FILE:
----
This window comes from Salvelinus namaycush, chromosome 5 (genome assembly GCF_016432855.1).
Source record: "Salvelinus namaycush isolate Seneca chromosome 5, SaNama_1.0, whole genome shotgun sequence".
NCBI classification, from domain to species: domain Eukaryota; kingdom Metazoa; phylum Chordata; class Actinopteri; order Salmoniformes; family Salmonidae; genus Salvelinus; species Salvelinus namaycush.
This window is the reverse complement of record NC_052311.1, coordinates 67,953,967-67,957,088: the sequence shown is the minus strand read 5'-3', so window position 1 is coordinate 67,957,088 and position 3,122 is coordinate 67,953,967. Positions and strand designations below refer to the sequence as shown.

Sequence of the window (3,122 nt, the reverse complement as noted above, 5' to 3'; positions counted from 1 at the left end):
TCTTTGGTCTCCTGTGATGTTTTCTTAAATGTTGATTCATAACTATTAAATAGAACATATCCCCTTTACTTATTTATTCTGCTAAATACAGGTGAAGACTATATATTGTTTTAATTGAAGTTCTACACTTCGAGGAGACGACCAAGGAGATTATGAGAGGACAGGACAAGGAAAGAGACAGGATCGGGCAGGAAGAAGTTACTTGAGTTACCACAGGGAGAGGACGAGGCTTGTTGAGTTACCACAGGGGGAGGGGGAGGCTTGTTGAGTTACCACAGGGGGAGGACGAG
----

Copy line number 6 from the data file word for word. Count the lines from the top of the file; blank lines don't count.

TCTTTGGTCTCCTGTGATGTTTTCTTAAATGTTGATTCATAACTATTAAATAGAACATATCCCCTTTACTTATTTATTCTGCTAAATACAGGTGAAGACTATATATTGTTTTAATTGAAGTTCTACACTTCGAGGAGACGACCAAGGAGATTATGAGAGGACAGGACAAGGAAAGAGACAGGATCGGGCAGGAAGAAGTTACTTGAGTTACCACAGGGAGAGGACGAGGCTTGTTGAGTTACCACAGGGGGAGGGGGAGGCTTGTTGAGTTACCACAGGGGGAGGACGAG